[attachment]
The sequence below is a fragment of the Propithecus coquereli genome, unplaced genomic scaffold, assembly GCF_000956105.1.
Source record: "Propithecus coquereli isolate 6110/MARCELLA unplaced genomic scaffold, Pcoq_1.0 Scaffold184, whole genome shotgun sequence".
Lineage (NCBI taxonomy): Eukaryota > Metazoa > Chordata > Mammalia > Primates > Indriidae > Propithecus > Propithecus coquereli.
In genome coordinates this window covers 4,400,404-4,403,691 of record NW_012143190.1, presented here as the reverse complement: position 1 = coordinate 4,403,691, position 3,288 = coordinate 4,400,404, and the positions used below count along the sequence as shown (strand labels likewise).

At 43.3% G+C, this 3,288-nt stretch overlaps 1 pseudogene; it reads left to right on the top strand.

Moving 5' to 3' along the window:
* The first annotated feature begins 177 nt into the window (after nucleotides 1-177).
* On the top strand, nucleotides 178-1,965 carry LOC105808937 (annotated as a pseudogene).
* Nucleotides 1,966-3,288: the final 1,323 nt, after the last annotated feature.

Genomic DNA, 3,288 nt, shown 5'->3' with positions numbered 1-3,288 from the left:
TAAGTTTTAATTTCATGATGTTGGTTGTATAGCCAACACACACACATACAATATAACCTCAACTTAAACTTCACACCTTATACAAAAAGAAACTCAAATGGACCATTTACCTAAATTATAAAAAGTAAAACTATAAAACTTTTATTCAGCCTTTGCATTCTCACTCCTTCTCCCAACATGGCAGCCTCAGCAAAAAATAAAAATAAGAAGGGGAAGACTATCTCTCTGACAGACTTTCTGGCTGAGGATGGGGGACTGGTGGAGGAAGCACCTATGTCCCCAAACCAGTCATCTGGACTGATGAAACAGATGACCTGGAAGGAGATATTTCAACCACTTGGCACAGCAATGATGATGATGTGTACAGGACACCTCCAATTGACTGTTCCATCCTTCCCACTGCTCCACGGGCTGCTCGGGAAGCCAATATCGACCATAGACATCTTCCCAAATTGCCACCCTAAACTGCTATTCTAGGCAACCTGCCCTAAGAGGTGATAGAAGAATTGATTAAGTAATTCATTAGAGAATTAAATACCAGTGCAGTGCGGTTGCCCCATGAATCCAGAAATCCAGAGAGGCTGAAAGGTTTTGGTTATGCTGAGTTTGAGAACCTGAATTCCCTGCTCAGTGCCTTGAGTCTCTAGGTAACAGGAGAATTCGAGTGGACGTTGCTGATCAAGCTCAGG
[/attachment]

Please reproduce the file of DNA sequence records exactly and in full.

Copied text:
The sequence below is a fragment of the Propithecus coquereli genome, unplaced genomic scaffold, assembly GCF_000956105.1.
Source record: "Propithecus coquereli isolate 6110/MARCELLA unplaced genomic scaffold, Pcoq_1.0 Scaffold184, whole genome shotgun sequence".
Lineage (NCBI taxonomy): Eukaryota > Metazoa > Chordata > Mammalia > Primates > Indriidae > Propithecus > Propithecus coquereli.
In genome coordinates this window covers 4,400,404-4,403,691 of record NW_012143190.1, presented here as the reverse complement: position 1 = coordinate 4,403,691, position 3,288 = coordinate 4,400,404, and the positions used below count along the sequence as shown (strand labels likewise).

At 43.3% G+C, this 3,288-nt stretch overlaps 1 pseudogene; it reads left to right on the top strand.

Moving 5' to 3' along the window:
* The first annotated feature begins 177 nt into the window (after nucleotides 1-177).
* On the top strand, nucleotides 178-1,965 carry LOC105808937 (annotated as a pseudogene).
* Nucleotides 1,966-3,288: the final 1,323 nt, after the last annotated feature.

Genomic DNA, 3,288 nt, shown 5'->3' with positions numbered 1-3,288 from the left:
TAAGTTTTAATTTCATGATGTTGGTTGTATAGCCAACACACACACATACAATATAACCTCAACTTAAACTTCACACCTTATACAAAAAGAAACTCAAATGGACCATTTACCTAAATTATAAAAAGTAAAACTATAAAACTTTTATTCAGCCTTTGCATTCTCACTCCTTCTCCCAACATGGCAGCCTCAGCAAAAAATAAAAATAAGAAGGGGAAGACTATCTCTCTGACAGACTTTCTGGCTGAGGATGGGGGACTGGTGGAGGAAGCACCTATGTCCCCAAACCAGTCATCTGGACTGATGAAACAGATGACCTGGAAGGAGATATTTCAACCACTTGGCACAGCAATGATGATGATGTGTACAGGACACCTCCAATTGACTGTTCCATCCTTCCCACTGCTCCACGGGCTGCTCGGGAAGCCAATATCGACCATAGACATCTTCCCAAATTGCCACCCTAAACTGCTATTCTAGGCAACCTGCCCTAAGAGGTGATAGAAGAATTGATTAAGTAATTCATTAGAGAATTAAATACCAGTGCAGTGCGGTTGCCCCATGAATCCAGAAATCCAGAGAGGCTGAAAGGTTTTGGTTATGCTGAGTTTGAGAACCTGAATTCCCTGCTCAGTGCCTTGAGTCTCTAGGTAACAGGAGAATTCGAGTGGACGTTGCTGATCAAGCTCAGG